Construction defects range from improperly installed plumbing and tile to improperly installed windows and exterior...
Eight years, dozens of lawyers and hundreds of thousands of documents later, more than 200 northern Nevada Fernley flood victims are finally going to be paid for damages suffered when a century-old irrigation canal burst and sent a wall of water into their homes in 2008.
No one was killed or seriously injured but 590 homes in Fernley were flooded when water burst through a 50-foot breach in the canal’s earthen embankment Jan. 5, 2008.
A 2-foot-tall wave swamped the neighborhood and water collected 8 feet deep in some parts of the rural town 30 miles east of Reno. More than a dozen residents were rescued from rooftops by helicopter, while others were taken to safety by boats.
Judy Kroshus, lead plaintiff in the class-action lawsuit the local irrigation district recently agreed to settle for $18.1 million, and her 2-year-old grandchild were stranded by water “up to our windshield” before her son waded several blocks to rescue them.
“We were lucky to get out,” she said.
The aging, 31-mile canal is a key component of the nation’s first federal reclamation project, started in 1903. It’s owned by the U.S. Bureau of Reclamation but managed by the Truckee-Carson Irrigation District (TCID). The bureau concluded within two months of the breach that burrowing rodents had weakened the canal, causing it to fail.
In July 2012, a federal jury returned a verdict during the liability phase of the trial finding the district’s history of negligence in maintaining the canal was primarily to blame. Soon after, the district agreed to a $10 million settlement, but then backed out.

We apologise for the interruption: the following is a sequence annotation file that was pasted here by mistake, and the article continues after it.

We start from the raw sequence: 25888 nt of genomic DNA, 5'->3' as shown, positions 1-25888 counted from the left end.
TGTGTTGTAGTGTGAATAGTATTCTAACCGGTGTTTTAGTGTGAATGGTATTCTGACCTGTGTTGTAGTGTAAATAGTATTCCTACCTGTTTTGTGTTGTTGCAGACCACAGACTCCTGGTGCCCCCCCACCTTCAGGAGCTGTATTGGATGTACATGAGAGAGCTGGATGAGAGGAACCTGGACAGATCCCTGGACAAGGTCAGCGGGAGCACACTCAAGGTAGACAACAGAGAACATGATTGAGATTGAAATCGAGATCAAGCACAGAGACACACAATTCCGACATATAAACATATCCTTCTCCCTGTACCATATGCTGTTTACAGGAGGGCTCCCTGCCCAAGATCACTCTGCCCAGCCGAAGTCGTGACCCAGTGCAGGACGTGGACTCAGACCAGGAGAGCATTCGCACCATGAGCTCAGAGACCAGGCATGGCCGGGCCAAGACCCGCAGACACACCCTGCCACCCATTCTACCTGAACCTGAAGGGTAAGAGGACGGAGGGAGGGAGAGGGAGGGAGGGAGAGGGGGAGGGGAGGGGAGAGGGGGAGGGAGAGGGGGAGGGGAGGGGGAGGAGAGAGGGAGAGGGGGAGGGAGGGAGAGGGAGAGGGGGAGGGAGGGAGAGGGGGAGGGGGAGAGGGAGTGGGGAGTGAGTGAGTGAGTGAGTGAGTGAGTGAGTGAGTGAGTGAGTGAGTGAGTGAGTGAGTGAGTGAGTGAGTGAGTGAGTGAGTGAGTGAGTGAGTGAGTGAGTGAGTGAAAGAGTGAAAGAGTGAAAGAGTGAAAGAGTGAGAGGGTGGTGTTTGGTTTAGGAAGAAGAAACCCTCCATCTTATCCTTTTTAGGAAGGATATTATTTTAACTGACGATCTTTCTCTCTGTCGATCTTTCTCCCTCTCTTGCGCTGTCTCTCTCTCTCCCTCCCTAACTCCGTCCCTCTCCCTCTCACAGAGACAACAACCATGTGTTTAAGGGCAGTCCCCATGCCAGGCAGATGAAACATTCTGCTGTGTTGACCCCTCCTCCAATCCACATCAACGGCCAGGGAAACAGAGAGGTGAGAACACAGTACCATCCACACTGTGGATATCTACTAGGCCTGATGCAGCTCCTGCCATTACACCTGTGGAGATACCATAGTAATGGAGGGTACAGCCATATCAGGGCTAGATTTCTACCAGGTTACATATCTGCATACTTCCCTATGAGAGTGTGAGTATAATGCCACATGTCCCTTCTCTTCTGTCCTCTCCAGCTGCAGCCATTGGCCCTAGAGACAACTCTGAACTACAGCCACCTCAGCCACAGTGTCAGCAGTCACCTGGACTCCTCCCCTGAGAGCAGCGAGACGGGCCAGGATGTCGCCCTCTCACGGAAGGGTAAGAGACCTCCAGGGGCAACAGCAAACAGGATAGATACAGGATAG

The damages phase of the trial was scheduled to resume two months ago, but the district agreed to the new settlement terms after its members voted in February to raise money to finance the damage award by selling off some water rights to the Truckee Meadows Water Authority. Judge Lloyd George approved the deal March 31.
“The settlement finally brings closure to those who were harmed through no fault of their own,” said Patrick Leverty, lead co-counsel for the plaintiffs.
Kroshus, who’s the director of a tribal health service resource center in Fernley, said she had to short-sell her flood-damaged home and bought a new one just a year ago. “It’s not in the flood area,” she said.
A similar rupture in the same vicinity flooded 60 homes in December 1996.
The $18.1 million settlement includes about $7.8 million in attorney fees and expenses.
Laverty said no one in the class objected to that part of the deal.